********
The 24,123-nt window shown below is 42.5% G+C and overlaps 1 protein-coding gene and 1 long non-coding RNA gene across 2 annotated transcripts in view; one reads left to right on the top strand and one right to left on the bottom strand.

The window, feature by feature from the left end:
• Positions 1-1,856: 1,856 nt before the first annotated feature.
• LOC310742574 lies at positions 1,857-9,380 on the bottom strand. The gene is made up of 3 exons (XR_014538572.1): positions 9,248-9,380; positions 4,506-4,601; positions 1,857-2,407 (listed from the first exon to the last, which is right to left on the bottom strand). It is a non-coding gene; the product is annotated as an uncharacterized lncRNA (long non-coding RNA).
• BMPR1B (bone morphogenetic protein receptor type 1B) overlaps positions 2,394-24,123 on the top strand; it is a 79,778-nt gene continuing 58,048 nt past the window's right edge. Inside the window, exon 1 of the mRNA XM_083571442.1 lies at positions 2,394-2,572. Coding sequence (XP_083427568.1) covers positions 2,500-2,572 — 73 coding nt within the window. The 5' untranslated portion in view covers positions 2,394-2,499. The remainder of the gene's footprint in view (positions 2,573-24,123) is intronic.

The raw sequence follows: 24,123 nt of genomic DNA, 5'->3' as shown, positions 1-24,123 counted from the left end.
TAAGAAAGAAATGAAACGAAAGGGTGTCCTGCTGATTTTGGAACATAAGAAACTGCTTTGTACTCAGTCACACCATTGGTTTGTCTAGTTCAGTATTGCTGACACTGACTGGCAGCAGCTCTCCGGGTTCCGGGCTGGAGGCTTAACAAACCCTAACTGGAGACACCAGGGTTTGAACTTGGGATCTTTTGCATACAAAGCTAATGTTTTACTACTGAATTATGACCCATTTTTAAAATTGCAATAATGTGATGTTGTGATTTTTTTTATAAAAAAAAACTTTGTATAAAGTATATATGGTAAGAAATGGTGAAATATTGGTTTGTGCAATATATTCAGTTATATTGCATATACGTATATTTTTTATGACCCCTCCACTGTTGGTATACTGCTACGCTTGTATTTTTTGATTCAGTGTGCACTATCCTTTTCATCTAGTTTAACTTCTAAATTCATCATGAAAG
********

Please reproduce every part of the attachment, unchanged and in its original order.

The 24,123-nt window shown below is 42.5% G+C and overlaps 1 protein-coding gene and 1 long non-coding RNA gene across 2 annotated transcripts in view; one reads left to right on the top strand and one right to left on the bottom strand.

The window, feature by feature from the left end:
• Positions 1-1,856: 1,856 nt before the first annotated feature.
• LOC310742574 lies at positions 1,857-9,380 on the bottom strand. The gene is made up of 3 exons (XR_014538572.1): positions 9,248-9,380; positions 4,506-4,601; positions 1,857-2,407 (listed from the first exon to the last, which is right to left on the bottom strand). It is a non-coding gene; the product is annotated as an uncharacterized lncRNA (long non-coding RNA).
• BMPR1B (bone morphogenetic protein receptor type 1B) overlaps positions 2,394-24,123 on the top strand; it is a 79,778-nt gene continuing 58,048 nt past the window's right edge. Inside the window, exon 1 of the mRNA XM_083571442.1 lies at positions 2,394-2,572. Coding sequence (XP_083427568.1) covers positions 2,500-2,572 — 73 coding nt within the window. The 5' untranslated portion in view covers positions 2,394-2,499. The remainder of the gene's footprint in view (positions 2,573-24,123) is intronic.

The raw sequence follows: 24,123 nt of genomic DNA, 5'->3' as shown, positions 1-24,123 counted from the left end.
TAAGAAAGAAATGAAACGAAAGGGTGTCCTGCTGATTTTGGAACATAAGAAACTGCTTTGTACTCAGTCACACCATTGGTTTGTCTAGTTCAGTATTGCTGACACTGACTGGCAGCAGCTCTCCGGGTTCCGGGCTGGAGGCTTAACAAACCCTAACTGGAGACACCAGGGTTTGAACTTGGGATCTTTTGCATACAAAGCTAATGTTTTACTACTGAATTATGACCCATTTTTAAAATTGCAATAATGTGATGTTGTGATTTTTTTTATAAAAAAAAACTTTGTATAAAGTATATATGGTAAGAAATGGTGAAATATTGGTTTGTGCAATATATTCAGTTATATTGCATATACGTATATTTTTTATGACCCCTCCACTGTTGGTATACTGCTACGCTTGTATTTTTTGATTCAGTGTGCACTATCCTTTTCATCTAGTTTAACTTCTAAATTCATCATGAAAG